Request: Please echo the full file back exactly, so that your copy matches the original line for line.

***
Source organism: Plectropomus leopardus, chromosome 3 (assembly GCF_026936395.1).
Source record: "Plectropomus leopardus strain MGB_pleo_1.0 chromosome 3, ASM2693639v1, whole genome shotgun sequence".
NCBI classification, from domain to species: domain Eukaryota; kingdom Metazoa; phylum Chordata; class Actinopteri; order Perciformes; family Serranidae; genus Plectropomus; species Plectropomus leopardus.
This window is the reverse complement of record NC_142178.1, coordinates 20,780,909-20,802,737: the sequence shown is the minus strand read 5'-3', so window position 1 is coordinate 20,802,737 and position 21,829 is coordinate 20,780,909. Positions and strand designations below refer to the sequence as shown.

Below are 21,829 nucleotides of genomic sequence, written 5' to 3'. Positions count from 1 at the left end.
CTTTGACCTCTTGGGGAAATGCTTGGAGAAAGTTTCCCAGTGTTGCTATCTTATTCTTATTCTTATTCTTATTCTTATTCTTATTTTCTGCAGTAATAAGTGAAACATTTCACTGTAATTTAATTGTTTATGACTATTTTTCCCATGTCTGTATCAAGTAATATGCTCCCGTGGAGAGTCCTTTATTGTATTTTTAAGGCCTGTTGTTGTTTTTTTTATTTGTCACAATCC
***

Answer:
Source organism: Plectropomus leopardus, chromosome 3 (assembly GCF_026936395.1).
Source record: "Plectropomus leopardus strain MGB_pleo_1.0 chromosome 3, ASM2693639v1, whole genome shotgun sequence".
NCBI classification, from domain to species: domain Eukaryota; kingdom Metazoa; phylum Chordata; class Actinopteri; order Perciformes; family Serranidae; genus Plectropomus; species Plectropomus leopardus.
This window is the reverse complement of record NC_142178.1, coordinates 20,780,909-20,802,737: the sequence shown is the minus strand read 5'-3', so window position 1 is coordinate 20,802,737 and position 21,829 is coordinate 20,780,909. Positions and strand designations below refer to the sequence as shown.

Below are 21,829 nucleotides of genomic sequence, written 5' to 3'. Positions count from 1 at the left end.
CTTTGACCTCTTGGGGAAATGCTTGGAGAAAGTTTCCCAGTGTTGCTATCTTATTCTTATTCTTATTCTTATTCTTATTCTTATTTTCTGCAGTAATAAGTGAAACATTTCACTGTAATTTAATTGTTTATGACTATTTTTCCCATGTCTGTATCAAGTAATATGCTCCCGTGGAGAGTCCTTTATTGTATTTTTAAGGCCTGTTGTTGTTTTTTTTATTTGTCACAATCC